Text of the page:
2. Place your hands one on top of the other in the center of the casualty’s chest
3. Compress the chest (up to a maximum depth of approximately 4-5cm) 30 times at a rate of 100-120 compressions per minute. The compressions and releases should take an equal amount of time
4. After 30 compressions, open the airway again using the head tilt/chin lift
5. Seal the nostrils with your thumb and forefinger
6. Blow steadily into the mouth until you see the chest rise. This should take about a second. If available, it is advisable you use resuscitation equipment, such as a face shield.
7. Remove your mouth to the side and let the chest fall. Inhale some fresh air and repeat these steps so you have given 2 effective rescue breaths in total.
8. If the chest does not rise after the second breath, go back to 30 compressions and then try again with 2 breaths.
9. Return your hands to the correct position on the chest and give 30 chest compressions.

Continue giving CPR at a ratio of 30 compressions followed by 2 rescue breaths until:

  • The casualty shows signs of recovery
  • Emergency services arrive
  • The situation changes and you are now in immediate danger

If you feel unable to give rescue breaths, hands-only CPR is far better than not performing CPR at all.

5) Defibrillation

If an AED is available, power on the device and follow the prompts.

6) Unresponsive and breathing – the recovery position

If the casualty is unresponsive and breathing normally, turn the casualty to the recovery position. This allows the head to be tilted back and down, stopping the tongue from blocking the airway and allowing any vomit or fluid to drain safely from the mouth.

1. Check for any other obvious injuries
2. Remove sharp objects from casualty’s pockets
3. Turn the casualty into the recovery position as follows:
4. Place the nearest arm at a right angle to the body
5. Draw the furthest arm across the chest and place the back of the hand across the cheek nearest to you
6. Keep this here whilst you raise the furthest leg by grasping the top of the knee
7. Gently pull on the knee so the casualty pivots over onto their side facing you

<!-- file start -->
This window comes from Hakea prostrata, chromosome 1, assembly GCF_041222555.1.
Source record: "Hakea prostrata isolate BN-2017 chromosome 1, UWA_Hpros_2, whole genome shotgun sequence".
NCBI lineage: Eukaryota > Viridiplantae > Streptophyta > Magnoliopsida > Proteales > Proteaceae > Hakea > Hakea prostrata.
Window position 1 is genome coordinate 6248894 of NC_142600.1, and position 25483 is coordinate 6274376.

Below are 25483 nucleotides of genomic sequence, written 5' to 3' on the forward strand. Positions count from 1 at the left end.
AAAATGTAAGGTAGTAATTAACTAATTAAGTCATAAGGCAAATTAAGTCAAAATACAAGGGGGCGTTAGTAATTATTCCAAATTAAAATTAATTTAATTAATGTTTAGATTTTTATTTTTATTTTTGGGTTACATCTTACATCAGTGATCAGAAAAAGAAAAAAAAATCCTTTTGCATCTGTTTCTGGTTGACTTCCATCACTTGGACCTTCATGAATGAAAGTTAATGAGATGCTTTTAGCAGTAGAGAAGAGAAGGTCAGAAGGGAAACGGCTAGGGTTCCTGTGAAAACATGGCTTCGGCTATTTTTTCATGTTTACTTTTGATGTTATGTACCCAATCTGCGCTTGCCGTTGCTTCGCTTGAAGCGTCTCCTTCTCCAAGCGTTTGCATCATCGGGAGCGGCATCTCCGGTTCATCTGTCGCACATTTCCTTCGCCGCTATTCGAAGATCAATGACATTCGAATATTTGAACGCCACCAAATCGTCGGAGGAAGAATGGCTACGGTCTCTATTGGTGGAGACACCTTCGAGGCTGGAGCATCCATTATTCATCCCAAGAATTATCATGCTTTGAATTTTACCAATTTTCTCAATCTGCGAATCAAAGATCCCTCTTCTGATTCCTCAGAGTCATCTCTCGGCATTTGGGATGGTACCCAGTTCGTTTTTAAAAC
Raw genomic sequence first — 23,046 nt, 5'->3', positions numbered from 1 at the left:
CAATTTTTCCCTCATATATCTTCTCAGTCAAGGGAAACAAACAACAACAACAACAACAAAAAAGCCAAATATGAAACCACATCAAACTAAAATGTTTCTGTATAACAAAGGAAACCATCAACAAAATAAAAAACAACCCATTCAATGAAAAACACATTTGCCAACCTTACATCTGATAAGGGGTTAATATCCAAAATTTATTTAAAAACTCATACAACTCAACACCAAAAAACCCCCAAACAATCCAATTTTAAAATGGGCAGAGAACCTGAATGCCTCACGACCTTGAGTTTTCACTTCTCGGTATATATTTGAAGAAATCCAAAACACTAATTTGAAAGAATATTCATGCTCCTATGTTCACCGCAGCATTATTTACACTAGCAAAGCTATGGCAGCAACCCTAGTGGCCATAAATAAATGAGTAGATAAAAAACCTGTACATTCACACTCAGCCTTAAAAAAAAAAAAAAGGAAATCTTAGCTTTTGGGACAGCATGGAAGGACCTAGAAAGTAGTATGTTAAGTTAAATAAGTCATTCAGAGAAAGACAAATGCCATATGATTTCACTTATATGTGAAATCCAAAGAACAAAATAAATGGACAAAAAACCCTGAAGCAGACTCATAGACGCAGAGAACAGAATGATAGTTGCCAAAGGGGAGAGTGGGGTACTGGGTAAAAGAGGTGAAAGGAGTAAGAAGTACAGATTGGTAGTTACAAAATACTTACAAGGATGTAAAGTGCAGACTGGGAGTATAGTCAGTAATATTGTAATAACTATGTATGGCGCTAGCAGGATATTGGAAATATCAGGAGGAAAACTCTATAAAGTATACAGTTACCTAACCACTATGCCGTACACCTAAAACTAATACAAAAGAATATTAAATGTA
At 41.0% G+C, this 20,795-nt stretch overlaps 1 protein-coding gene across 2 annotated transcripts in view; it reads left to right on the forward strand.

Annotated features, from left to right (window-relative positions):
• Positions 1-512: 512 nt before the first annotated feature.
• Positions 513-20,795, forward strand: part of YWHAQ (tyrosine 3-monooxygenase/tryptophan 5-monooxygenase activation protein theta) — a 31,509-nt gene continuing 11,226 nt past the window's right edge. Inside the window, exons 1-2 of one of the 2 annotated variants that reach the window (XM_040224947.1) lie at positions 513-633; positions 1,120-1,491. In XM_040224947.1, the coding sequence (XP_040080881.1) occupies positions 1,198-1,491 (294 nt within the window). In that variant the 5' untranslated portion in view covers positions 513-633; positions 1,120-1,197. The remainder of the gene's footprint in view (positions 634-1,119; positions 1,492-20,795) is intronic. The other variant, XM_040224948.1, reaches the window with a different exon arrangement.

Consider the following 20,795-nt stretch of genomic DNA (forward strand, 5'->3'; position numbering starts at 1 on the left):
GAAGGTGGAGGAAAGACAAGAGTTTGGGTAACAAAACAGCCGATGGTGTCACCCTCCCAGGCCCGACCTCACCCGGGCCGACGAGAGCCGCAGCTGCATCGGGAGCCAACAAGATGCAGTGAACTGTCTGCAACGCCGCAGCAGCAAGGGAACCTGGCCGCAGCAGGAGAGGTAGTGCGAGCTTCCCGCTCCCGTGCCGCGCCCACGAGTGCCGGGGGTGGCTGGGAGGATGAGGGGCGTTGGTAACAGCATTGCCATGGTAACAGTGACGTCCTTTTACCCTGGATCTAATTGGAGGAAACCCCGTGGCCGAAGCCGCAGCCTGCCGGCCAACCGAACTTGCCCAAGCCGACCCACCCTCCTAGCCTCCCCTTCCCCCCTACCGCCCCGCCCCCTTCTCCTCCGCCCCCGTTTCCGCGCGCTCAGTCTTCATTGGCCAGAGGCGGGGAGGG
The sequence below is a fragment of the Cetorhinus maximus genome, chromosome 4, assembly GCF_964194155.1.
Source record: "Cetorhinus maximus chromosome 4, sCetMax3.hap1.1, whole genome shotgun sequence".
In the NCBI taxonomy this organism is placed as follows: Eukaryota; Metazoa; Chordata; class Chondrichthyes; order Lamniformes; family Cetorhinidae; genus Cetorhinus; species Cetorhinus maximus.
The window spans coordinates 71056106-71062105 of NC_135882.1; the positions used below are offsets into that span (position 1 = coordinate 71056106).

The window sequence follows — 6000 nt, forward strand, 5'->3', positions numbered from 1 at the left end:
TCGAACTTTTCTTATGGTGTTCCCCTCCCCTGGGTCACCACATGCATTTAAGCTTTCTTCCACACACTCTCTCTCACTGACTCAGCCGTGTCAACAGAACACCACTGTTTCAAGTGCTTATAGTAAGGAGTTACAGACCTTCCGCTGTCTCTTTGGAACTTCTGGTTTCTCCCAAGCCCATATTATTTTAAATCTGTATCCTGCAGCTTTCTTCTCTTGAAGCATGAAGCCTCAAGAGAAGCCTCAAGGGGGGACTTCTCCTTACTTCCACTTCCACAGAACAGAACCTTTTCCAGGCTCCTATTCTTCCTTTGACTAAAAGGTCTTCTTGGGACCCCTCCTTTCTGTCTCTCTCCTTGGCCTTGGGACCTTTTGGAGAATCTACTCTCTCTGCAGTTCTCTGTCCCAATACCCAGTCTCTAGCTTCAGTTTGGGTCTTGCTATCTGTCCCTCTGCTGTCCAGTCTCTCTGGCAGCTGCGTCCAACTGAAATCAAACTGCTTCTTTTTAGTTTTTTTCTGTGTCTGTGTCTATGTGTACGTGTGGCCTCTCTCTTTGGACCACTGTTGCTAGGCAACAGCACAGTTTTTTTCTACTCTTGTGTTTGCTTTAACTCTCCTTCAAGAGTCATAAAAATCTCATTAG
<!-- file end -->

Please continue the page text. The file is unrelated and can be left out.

8. The casualty should be fully onto their side and stable
9. Adjust the upper leg so the hip and the knee are bent at right angles
10. Re-check the airway, breathing, and circulation. Ensure the airway is open
11. Check for continued breathing
12. Ask someone to call 999 if not done already. If you are alone, do so yourself. Leave the casualty if necessary but return as soon as possible.

(learn more:AED-the-life-saving-devices-that-everyone-should-know-how-to-use/)

7) Burns

Exposure to electricity can cause burns to the skin, and in severe cases, the internal organs. The electricity may cause ‘entry’ and ‘exit’ burns – for example, entering via a hand and leaving via the feet.

For responsive casualties:

  • Cool burns for a minimum of 10 minutes under cold water

For unresponsive casualties:

  • Cool the burn with wet dressings (or special burn dressings) after placing them in the recovery position.


  • Burst any blisters
  • Apply adhesive dressings
  • Remove damaged skin
  • Apply ointments/creams
  • Cover with ‘fluffy’ dressings
  • Affix dressings too tightly
  • Apply butter/fats/margarine or other substances commonly believed to cool burns
  • Remove damaged clothing
  • Apply ice

8) Other injuries

Muscle spasms/seizures: These may be present for some time after the exposure to electricity and indicate a seriously ill casualty.

Action in the event of a major seizure:

1. If standing, the casualty will almost definitely collapse during a major seizure. Try to control the fall.
2. Ensure the safety of the casualty by removing any objects that may cause injury if struck.
3. Place padding under the head. Improvise if necessary with clothing.
4. DO NOT place anything inside the casualty’s mouth
5. Loosen any clothing that may restrict the airway
6. Try to time the seizure

When the seizure has subsided:

1. Check the casualty’s responsiveness and Airway, Breathing, and Circulation (ABC)
2. If unresponsive and breathing normally or semi-conscious, place the casualty in the recovery position. Continue to monitor ABC and other injuries
3. If unresponsive and not breathing, perform CPR

Casualties with no apparent injury:

If no injury is present and the casualty appears well, it is still advisable to take the casualty to a hospital or medical facility for a check-up, as certain organs/systems within the body may be affected several hours after a shock.

Download the Infographic

Photo of the day: Photo of the day: Electric shock survival

More photos:

Leave a Reply